Environmental Implications of the Health Care Service Sector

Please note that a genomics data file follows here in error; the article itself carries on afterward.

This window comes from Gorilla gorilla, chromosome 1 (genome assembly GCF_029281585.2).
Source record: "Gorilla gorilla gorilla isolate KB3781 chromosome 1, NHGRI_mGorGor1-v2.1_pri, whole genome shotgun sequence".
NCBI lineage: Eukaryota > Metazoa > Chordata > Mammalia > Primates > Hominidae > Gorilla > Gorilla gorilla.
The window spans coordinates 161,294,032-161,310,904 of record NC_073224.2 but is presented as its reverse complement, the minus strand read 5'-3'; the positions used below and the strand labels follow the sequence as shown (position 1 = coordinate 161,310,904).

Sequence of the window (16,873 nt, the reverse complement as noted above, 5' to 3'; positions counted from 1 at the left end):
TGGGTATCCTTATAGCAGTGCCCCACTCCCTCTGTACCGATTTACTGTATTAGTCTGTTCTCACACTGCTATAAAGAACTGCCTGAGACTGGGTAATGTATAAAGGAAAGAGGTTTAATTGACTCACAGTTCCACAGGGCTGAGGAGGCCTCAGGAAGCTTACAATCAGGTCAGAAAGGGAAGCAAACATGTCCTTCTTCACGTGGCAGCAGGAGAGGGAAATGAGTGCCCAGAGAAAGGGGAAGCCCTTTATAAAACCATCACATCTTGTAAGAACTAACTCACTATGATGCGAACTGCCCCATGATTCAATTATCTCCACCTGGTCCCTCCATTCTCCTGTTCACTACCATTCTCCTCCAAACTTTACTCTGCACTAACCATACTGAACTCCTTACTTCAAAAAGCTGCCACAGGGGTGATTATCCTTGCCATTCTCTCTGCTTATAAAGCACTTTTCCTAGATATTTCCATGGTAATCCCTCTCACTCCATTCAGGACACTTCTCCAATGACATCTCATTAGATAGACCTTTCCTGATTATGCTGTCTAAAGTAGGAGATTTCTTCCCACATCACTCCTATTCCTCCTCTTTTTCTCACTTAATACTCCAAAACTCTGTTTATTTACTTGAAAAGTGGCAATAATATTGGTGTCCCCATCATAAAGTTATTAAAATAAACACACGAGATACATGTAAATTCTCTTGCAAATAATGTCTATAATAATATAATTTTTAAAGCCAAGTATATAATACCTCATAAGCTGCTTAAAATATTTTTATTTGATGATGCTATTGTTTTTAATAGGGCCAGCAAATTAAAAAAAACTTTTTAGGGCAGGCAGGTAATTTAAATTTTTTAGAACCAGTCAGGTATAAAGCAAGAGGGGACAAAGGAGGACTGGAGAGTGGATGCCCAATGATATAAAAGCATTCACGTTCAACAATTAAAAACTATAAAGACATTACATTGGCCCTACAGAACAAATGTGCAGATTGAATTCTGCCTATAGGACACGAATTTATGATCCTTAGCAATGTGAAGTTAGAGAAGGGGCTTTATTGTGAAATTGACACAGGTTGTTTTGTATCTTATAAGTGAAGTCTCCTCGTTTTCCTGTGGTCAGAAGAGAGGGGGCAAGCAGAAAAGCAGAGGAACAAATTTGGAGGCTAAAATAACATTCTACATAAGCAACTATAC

This report analyzes the environmental effects associated with activities undertaken and influenced by the health care service sector. It is one part of a larger study to better understand the environmental effects of service sector activities and the implications for management strategies. Considerable analysis has documented the service sector's contribution to domestic economic conditions, yet little analysis has been performed on the broad impacts service firms have on environmental quality. For this study the authors developed a framework to examine the nature of service sector industries' influence on environmental quality. Three primary types of influence were identified: direct impacts, upstream impacts, and downstream impacts. In addition, indirect impacts induced by service sector activities include their influence over settlement patterns and indirect influences over other sectors of the economy. In their initial analysis, the authors noted that many functions performed in the service sector also are commonly found in other sectors. The impacts of these activities have been analyzed separately from those unique to the health care sector, as they present different challenges. Health care is one of the largest U.S. industries, employing one in nine workers and costing one in seven dollars generated in the economy. Functions performed in the industry that are common in other sectors include: transportation; laundry; food services; facility cleaning; heating and cooling; and photographic processing. Activities unique to the health care industry include: infectious waste generation and disposal; medical waste incineration; equipment sterilization; dental fillings; ritual mercury usage; x-ray diagnosis; nuclear medicine; pharmaceutical usage and disposal; and drinking water fluoridation. The industry has considerable leverage upstream on its suppliers, which is important to managing risks from the use of goods commonly used in the industry, including: mercury-containing products, polyvinyl chloride plastics, latex gloves, and syringe needles. The authors identified a number of areas for potential environmental management initiatives: controlling emissions from on-site "production" type functions; mercury use; the environmental consequences of infection control measures; pollution prevention through substitution of alternative health care services; and research and data collection.
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